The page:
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Child abuse and neglect is an important social concern

Introduction: Child abuse and neglect is an important social concern impacting multiple families and communities across the country. One in eight children in the United States will be confirmed as a victim of abuse and neglect before turning 18. (Casey family programs 2019) Children who experience abuse and neglect are more likely to have a number of problematic developmental, health, and mental health outcomes, as well as learning disabilities. These children are more likely to also be labeled as the problem child, be arrested for delinquency, adult criminality, and violent criminal behavior. They also experience problems relating to their peers. Throughout their lives, children who experience abuse and neglect also experience depression and anxiety as well as other mental health issues. As they grow older, the issues built up from the abuse and neglect experienced as a child follow these children into adulthood until addressed. In 1974, congress enacted the Child Abuse Prevention and Treatment Act (CAPTA) to address and create a distinct focus on preventing and responding to child abuse and neglect.
Synopsis: The Child Abuse Prevention and Treatment Act, (CAPTA) originally enacted on January 31, 1974 defined child abuse and neglect as any recent act or failure to act on the part of a parent or caregiver that results in death, serious physical or emotional harm, sexual abuse, or exploitation, or an act or failure to act that presents an imminent risk of serious harm. (childwelfare.gov) The act provides federal funding and guidance to states in support of prevention, assessment, investigation, prosecution, and treatment activities and also provides grants to public agencies and nonprofit organizations, including Indian Tribes and Tribal organizations, for demonstration programs and projects. (Child welfare 2019) Because the act receives state grant funds, states are required to have procedures in place for receiving and responding to allegations of abuse or neglect and for ensuring children’s safety. (EveryCRSReport.com) The Child Abuse Prevention and Treatment Act was legislated with its main focus on physical abuse of children but today things have changed. The majority of founded instances of child maltreatment is due to child neglect.
CAPTA consists of four main funding streams; state grants, child abuse discretionary activities, Children’s Justice Act grants, and community-based child abuse prevention grants. State grants are provided to states to improve child protective services (CPS). This includes mandatory reporting of child maltreatment, intake, screening, investigations, risk and safety assessments, case management and training. Each state must submit a state plan to the U.S. Department of Health and Human Services (HHS) in order to qualify for the funding. Child abuse discretionary activities fund various competitive research and demonstration grants for public and private agencies. They also fund the provision of technical assistance to states regarding prevention and treatment of child abuse and neglect. Children’s Justice Act grants supports the examination, assessment, and prosecution of child abuse and neglect. They have a main focus on sexual abuse, child fatalities caused my maltreatment, and abuse of children with disabilities or serious health disorders. The Community-Based Child Abuse Prevention grants are fundings provided to community-based organizations that work to prevent child abuse and neglect. These organizations are designated by the governor of each state with a priority given to the Children’s Trust Fund Advisory Boards. With each of these grants through CAPTA states are granted funding that require no state match. The funding is provided based on the amount of non-federal funds leveraged for child abuse prevention activities.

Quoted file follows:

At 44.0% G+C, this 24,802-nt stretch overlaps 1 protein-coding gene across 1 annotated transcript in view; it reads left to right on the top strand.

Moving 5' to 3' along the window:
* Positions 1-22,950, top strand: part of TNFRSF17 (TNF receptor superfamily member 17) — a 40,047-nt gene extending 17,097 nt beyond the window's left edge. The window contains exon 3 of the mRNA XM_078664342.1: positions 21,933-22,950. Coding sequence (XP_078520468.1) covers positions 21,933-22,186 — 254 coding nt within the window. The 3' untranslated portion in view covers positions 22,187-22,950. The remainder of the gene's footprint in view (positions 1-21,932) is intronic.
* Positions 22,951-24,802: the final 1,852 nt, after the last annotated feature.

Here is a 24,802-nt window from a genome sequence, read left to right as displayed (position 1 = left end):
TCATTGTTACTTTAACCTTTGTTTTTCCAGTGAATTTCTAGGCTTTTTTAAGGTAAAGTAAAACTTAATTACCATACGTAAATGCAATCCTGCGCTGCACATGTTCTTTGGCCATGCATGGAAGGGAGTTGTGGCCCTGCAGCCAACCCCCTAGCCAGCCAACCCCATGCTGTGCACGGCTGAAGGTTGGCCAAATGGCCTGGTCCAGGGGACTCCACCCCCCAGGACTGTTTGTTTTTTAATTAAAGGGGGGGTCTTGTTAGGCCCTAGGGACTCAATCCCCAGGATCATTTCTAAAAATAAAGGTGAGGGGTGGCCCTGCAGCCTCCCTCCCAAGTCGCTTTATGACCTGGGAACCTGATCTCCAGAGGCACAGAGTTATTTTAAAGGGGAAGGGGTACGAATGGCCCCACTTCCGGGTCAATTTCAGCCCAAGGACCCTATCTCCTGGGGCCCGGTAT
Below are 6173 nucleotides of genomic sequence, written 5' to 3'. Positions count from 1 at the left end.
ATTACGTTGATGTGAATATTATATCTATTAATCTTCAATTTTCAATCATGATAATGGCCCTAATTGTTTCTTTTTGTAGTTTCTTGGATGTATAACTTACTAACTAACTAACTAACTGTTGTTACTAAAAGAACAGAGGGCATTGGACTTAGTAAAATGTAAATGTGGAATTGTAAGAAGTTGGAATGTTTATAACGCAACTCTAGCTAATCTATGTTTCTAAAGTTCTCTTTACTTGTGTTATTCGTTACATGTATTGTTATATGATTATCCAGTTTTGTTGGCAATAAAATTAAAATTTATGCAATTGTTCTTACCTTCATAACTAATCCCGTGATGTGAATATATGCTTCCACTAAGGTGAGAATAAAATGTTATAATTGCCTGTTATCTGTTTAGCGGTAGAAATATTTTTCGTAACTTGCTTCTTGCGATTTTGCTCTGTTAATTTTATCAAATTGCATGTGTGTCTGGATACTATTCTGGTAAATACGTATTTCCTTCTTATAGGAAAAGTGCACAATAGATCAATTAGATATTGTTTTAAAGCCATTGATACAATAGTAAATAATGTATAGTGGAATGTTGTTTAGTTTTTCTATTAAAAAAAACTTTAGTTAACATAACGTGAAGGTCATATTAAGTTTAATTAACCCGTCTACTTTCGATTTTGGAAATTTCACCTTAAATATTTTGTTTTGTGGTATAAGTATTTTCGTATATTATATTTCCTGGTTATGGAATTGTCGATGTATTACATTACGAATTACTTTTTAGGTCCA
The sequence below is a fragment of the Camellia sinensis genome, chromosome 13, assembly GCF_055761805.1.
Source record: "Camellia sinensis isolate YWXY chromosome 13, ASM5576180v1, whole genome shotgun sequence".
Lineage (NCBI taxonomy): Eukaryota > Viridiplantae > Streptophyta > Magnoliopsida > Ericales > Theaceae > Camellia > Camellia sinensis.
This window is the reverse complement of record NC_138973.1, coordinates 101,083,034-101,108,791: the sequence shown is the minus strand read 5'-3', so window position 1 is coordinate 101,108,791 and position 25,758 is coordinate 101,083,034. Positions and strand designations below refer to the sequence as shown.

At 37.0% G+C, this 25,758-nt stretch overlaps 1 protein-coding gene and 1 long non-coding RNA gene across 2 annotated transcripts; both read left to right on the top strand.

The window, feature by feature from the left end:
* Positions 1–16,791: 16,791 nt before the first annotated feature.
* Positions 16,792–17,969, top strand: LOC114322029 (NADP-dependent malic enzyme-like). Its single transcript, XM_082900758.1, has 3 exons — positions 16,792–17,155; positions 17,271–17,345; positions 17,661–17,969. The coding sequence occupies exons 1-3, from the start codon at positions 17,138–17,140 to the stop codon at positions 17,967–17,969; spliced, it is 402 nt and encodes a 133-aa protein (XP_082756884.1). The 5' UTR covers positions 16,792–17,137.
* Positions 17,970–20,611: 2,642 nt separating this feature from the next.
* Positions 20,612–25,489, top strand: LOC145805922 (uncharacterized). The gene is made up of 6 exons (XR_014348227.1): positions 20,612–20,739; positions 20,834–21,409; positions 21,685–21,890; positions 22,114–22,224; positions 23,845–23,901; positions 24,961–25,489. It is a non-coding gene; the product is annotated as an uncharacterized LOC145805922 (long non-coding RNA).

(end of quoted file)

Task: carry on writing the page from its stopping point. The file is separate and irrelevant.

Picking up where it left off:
Child Protective Services (CPS) and Its impact on CAPTA: Child protective services (CPS) has a goal to protect children and assist parents or caretakers in providing proper care and attention to children. Another goal of theirs is to decrease the risk of continuing abuse and neglect. CPS is a specific social service provided by the Department of Human Services (DHS) to assist children who might be experiencing neglect or abuse by their parents or other guardians. (Department of Human Services) Children in family who come in contact with CPS agencies are at higher risk for poor development and behavior outcomes than children in the general population. These children are also more likely to live in low income families with only one supportive caregiver in the family. (everycrseport.com) When it comes to abuse and neglect, any person who sees or knows that a child is being abused or neglected in a household can call child protective services and report it. When CPS gets this call, they now have to go and investigate the situation and identify if the children need any additional services. In these situations, CPS workers have to identify whether the caregiver is providing a safe and healthy environment for the child to live in. When it comes to the job done by CPS workers children are either looked as either victims or non-victims of abuse and neglect. The number of children and families who receive visits or investigations from CPS each year is greater than the number of children found to be victims of child abuse and neglect. A smaller number of these children are placed in foster care. (everycrsreport.com) The Child Abuse Prevention and Treatment Act’s state grants provides funding to help states improve their CPS systems. They also provide training for CPS workers and other mandated reporters. (CAPTA State Grants 2012) The amount of money given to each state depends on the amount of cases CPS receives regarding child abuse and neglect. CPS also submits a plan of action as to what goals they have and how they plan to improve their system.